Date published: 
4 June 2021
Media type: 
Transcript
Audience: 
General public

SARAH HARRIS:   

Look, I'm sure a lot of Victorians have that all-too-familiar sinking feeling. The mental well-being of Victorians is undergoing a fourth lockdown in 14 months, and it is a growing concern.

TRISTAN MACMANUS:  

Yes, it most definitely is. Dr Ruth Vine, Australia's Deputy Chief Medical Officer for Mental Health, she joins us now from Melbourne. Hello Dr, thank you very much.

RUTH VINE:

Thank you and good morning. And I hope none of us have a sinking feeling quite as big as that sinkhole.

SARAH HARRIS:   

Yeah, that's right, doctor. Thank you for joining us from lockdown. What are your main concerns for Victorians this time round? Not your first rodeo when it comes to lockdowns, but they're getting harder to take?

RUTH VINE:

In a way, they're getting harder to take. I think we've also learned a lot last year. I'm a Melbournian, so I lived through last year's as well as now. And I think we did learn the importance of social connection, the importance of structuring our day, the importance of thinking what we could do, achievable goals, and really reaching out to help ourselves and help others. And I think we also learned when we do need to reach out, what avenues were available, and of course they're still available. So the additional capacity in services like Beyond Blue, ReachOut, or Kids Helpline, the Head to Health website. And in Victoria, we have those HeadtoHelp [audio skips] that do provide easy to access, free psychological support, and they've been well used. But I guess the other really important thing is to keep yourself informed. And now what's different is that vaccinations are around and those who are eligible should be getting out there and getting vaccinated. I can say I had mine on Friday. So I'm feeling- my halo is gleaming.

TRISTAN MACMANUS:  

Well done, Dr. It seems like it's been going on forever as well. Are you already seeing, I suppose, a major escalation of people seeking mental health- sorry, seeking help for their mental health issues?

RUTH VINE:

Look, there has been an increase. I think it's also fair to say that the increase that we noticed last year, it diminished a little bit, but really, that increased demand has been pretty sustained, particularly in some groups, probably particularly younger people, and particularly those who are in difficult family circumstances. But there has been an increase over the last week and we'll keep a very close eye on that over this coming week as well. I hope that it's just one more week.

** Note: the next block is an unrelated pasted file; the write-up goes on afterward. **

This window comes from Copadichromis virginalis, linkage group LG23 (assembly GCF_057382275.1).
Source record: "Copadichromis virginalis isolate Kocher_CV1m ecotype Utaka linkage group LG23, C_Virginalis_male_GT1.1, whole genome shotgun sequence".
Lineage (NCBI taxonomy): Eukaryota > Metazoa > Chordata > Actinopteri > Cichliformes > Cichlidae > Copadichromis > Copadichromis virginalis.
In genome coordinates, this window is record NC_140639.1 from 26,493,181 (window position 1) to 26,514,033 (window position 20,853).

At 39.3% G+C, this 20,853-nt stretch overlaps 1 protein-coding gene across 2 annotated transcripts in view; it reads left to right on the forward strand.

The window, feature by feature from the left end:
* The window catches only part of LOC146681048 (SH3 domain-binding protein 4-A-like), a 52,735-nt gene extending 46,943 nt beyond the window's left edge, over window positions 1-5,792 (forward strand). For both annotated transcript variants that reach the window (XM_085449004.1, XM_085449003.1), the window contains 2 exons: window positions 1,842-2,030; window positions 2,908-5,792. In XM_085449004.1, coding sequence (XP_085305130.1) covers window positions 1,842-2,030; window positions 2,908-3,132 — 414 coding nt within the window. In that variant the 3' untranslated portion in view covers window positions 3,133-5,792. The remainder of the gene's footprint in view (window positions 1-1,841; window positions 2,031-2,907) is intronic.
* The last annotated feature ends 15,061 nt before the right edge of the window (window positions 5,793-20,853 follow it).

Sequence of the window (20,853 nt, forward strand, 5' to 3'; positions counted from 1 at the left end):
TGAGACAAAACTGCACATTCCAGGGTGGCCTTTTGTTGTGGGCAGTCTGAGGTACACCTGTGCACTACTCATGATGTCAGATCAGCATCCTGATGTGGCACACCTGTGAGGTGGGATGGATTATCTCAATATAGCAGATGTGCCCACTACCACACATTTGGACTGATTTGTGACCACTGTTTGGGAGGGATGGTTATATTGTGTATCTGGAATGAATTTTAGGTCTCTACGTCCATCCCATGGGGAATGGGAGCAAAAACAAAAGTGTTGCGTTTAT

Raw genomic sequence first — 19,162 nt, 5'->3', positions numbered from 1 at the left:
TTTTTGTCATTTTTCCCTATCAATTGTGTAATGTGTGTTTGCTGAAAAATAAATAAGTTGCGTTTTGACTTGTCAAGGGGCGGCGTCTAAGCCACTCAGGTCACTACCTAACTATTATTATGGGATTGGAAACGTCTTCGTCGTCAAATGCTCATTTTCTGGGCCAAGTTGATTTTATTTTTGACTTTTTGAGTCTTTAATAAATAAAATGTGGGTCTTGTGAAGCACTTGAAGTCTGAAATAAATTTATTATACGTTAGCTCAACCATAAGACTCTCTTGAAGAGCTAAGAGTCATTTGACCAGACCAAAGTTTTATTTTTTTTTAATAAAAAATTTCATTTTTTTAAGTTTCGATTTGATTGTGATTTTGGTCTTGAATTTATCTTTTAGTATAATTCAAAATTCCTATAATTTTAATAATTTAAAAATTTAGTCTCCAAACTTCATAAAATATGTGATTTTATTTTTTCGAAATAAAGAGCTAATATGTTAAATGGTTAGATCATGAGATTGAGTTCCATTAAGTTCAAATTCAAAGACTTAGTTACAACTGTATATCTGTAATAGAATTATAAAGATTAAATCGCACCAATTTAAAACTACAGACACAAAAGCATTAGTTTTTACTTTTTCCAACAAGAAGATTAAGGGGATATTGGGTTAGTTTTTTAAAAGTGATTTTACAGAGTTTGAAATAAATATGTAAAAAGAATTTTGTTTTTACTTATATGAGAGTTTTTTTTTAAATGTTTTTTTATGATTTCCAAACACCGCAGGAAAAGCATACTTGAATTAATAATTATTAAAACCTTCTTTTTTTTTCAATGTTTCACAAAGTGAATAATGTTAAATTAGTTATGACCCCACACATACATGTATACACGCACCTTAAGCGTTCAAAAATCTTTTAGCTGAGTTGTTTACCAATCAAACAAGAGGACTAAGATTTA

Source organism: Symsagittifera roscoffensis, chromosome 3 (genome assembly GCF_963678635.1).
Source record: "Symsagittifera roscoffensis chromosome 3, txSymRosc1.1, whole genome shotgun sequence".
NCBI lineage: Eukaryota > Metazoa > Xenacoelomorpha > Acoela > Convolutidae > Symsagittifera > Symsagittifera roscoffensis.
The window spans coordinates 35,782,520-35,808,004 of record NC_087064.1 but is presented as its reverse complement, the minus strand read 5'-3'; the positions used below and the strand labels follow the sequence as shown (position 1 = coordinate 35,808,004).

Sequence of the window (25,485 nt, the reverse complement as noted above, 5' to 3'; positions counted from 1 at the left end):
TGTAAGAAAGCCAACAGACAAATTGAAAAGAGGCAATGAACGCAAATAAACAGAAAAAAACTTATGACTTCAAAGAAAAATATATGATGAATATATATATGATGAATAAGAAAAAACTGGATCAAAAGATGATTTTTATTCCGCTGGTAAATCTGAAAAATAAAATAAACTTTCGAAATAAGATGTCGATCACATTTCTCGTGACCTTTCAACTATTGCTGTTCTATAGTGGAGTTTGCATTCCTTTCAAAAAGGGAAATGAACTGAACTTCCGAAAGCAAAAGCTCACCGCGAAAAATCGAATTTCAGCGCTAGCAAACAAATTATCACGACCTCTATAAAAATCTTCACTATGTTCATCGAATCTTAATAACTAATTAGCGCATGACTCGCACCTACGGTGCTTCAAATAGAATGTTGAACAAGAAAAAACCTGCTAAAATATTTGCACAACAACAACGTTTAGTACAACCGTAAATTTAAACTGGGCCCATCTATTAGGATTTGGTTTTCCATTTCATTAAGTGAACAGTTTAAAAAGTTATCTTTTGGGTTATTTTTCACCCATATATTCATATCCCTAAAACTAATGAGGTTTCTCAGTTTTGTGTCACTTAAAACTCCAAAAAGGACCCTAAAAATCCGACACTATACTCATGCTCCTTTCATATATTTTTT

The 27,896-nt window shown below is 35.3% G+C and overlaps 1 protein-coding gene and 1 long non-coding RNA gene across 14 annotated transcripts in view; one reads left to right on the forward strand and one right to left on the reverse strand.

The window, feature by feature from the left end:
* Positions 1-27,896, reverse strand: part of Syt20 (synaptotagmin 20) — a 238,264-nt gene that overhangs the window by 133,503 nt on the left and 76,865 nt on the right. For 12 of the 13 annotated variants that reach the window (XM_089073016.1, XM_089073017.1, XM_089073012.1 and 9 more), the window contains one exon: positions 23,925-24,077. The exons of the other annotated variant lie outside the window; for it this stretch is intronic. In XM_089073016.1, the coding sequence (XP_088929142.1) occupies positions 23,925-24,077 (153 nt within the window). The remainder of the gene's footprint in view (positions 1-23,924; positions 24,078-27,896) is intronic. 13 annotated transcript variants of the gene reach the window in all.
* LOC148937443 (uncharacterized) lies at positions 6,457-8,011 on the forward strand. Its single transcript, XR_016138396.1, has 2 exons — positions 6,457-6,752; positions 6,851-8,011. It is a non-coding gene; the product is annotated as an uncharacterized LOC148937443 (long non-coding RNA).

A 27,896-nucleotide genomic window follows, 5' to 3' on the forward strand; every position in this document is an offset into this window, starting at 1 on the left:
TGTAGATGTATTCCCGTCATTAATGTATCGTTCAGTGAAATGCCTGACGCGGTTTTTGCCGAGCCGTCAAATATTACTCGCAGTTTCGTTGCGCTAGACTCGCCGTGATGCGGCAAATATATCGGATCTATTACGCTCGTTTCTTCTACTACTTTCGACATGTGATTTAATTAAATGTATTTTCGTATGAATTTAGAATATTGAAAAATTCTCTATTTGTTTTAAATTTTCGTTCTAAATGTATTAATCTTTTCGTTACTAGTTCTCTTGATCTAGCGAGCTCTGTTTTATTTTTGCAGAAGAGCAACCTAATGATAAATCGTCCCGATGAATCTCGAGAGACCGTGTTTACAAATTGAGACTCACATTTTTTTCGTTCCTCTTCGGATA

TRISTAN MACMANUS:  

For sure.

REPORTER:

This is a difficult question. [Indistinct] will be here from our Melbourne studio, Dr. Where do you find the line between saving lives and protecting us from COVID, but also saving lives of people from what's happening as a result of COVID, be that mental health issues or people not being able to access regular cancer checks and that kind of thing?

RUTH VINE:

Yeah look, that's a really important point. I think we did notice in the more prolonged lockdown last year that people did delay looking for help for particular physical ailments. I think we also learned, and you just had this on your news segment, just how important economic support is and that is a really important factor during the longer lockdown last year. I think [audio skips]. We do have a vaccination, we do have much, much better and more organised contact tracing in Victoria. So I think we can be reasonably optimistic that this one is got on top of. But let's all keep ourselves informed. Let's make sure we have that balance between seeking help for physical illnesses and physical checks alongside our emotional well-being as well.

TRISTAN MACMANUS:  

Great. Dr, what would your advice be for those struggling, and at the same time, for those trying to comfort loved ones who are struggling?

RUTH VINE:

Look, my advice really is do reach out and do let people talk. Give people the time to be able to discuss what they're going through or what their concerns are, or what their fears might be, and then do tell people where the help is that's available, where those help lines are or where the Head to Health platform is. I do think there's a lot out there. We've increased the better access sessions. I already mentioned the HeadtoHelp clinics, and of course general practitioners are always a good go to for people who are really struggling. But that sort of social connectedness, that social communication for yourself and reaching out to help others.

SARAH HARRIS:   

Dr Ruth Vine, thank you so much for your time this morning.

RUTH VINE:

Thank you.

SARAH HARRIS:   

And remember, if you do need help, Lifeline is available 24 hours a day. That number is 13-11-14 for help at any time.

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